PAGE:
A wealthy but neurotic Southern belle finds herself trapped in the hideout of a gang of vicious bootleggers. The gang's leader lusts after her, and is determined not to let anything stand in the way of his having her.
Jack La Rue
Mary Turner goes up for three years on a crime she didn't commit. Once out she and former prison mates plan a scam in which old men can be sued for breach of promise - the "heart balm" ... See full summary »
The film is made from three short stories by W. Somerset Maugham. The first, "The Ant and the Grasshopper" concerns the trials and tribulations a ne'er-do-well brother, Tom Ramsey, puts his... See full summary »
Lora Moore, the club champion, loses a golf match to a woman from another golf club. Then Jerry Downs, a handsome golf pro, and his goofy friend, Jack Martin, show up. Lora takes him on as ... See full summary »
Charles 'Buddy' Rogers,
First feature film from director Fred Zinneman is a snappy little "B" feature that features Van Heflin as the head of a city crime lab who solves the murder of the town mayor by analyzing ... See full summary »
Hoping to get even with gambler/bookie Johnny Silk, racetrack owners and partners Dorval and Farley convince down-and-out Martha Preston to pose as a rich, single French countess, whom Silk... See full summary »
An aspiring composer, in the British Air Force for WWII, is downed in Italy and rescued by an Italian girl. He returns home to his wife, inspired to write an opera and aware that he's fallen in love with his rescuer.
This wacky operetta, bursting with flagrant racism, takes colonialist kitsch to levels perhaps never surpassed. It is, as they say, a hoot and a howl and a real eye-popper. The story, little more than melodramatic scaffolding for a generous heap of songs, some pertinent and others stuffed in to jazz up the otherwise standard operetta-style score, involves the attempt to rescue a white girl (Vivienne Segal) from the East African tribal community that raised her before she can be "married" to Mulungu, the local god, who favors her above her black- skinned tribe members because, of course, she is white. All of this occurs against the backdrop of a German occupational force in British East Africa during World War One. Heavy-handed melodramatic plot developments are interspersed with "comic" interludes involving slapstick, novelty songs and joke routines right off the vaudeville stage.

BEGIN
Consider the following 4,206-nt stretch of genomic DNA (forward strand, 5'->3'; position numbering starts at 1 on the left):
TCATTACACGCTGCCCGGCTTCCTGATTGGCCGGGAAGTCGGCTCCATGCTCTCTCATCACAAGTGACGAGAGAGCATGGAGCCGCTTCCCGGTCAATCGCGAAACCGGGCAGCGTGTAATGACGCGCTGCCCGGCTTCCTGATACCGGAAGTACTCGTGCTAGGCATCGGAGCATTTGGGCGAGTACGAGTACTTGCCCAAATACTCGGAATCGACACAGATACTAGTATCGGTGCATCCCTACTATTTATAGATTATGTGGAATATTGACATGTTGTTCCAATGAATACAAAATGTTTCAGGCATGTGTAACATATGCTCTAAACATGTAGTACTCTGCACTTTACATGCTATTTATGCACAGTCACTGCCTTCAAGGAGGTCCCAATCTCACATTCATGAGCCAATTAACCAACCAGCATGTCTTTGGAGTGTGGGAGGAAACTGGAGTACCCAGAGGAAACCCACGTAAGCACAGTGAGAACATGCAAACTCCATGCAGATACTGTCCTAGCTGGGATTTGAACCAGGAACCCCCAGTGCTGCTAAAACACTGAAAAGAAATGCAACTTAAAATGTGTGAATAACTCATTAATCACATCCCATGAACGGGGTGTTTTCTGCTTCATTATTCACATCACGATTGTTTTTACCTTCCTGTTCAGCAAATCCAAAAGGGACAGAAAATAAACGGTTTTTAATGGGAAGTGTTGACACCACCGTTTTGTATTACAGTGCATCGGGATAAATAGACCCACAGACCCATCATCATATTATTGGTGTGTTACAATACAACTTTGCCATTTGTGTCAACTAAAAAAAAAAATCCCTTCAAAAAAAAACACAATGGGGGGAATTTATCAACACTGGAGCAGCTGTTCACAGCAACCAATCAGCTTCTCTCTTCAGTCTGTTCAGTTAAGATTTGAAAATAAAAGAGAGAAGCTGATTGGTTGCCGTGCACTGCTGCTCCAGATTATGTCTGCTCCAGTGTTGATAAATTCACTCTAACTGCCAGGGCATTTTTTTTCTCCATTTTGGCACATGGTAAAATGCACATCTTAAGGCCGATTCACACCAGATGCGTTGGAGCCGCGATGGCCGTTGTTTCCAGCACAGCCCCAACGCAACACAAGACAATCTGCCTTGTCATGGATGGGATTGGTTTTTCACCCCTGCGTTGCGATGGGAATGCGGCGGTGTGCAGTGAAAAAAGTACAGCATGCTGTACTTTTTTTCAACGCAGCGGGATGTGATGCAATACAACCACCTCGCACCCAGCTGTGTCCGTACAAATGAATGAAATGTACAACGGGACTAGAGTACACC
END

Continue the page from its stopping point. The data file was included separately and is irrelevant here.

Inconsistencies and absurdities abound, the most flagrant being the portrayal of a native go- between by Noah Beery in blackface and a ridiculously inappropriate Stepin Fetchit accent; among the most straight-out entertaining sequences are songs added for the film version: "We Two" sung winningly by ace music hall veteran Dick Henderson with Marion Byron. Byron also delights with "A Tiger" another jazzy number which she milks to the last drop of her pint-sized self. The other, slower songs which came from the stage original ("My Bwana," "Dawn," and "Mooda's Song") fare less well and are harder to understand, despite the fine voices of Segal, leading man Walter Woolf and Alice Gentle as Segal's "mother." Lupino Lane does some astounding acrobatics for "In a Jungle Bungalow." This is not the only bad musical film he enlivened.
The campiest moments occur during the climax when the white girl is about to be married to Mulungu by a bug-eyed, blacked-up witch doctor (Nigel de Brulier) who delivers his lines like a 19th century Shakespearean ham. The rock-bottom melodramatics are so over the top by the time you get to the atrociously dubbed finale, nothing matters any more. You can either goof on it or shrug, be grateful that those days are over, and move on to something more edifying. All in all, a fun fest for parties of musical theatre/musical film aficionados. This movie is to musicals what "Plan Nine from Outer Space" is to science fiction.
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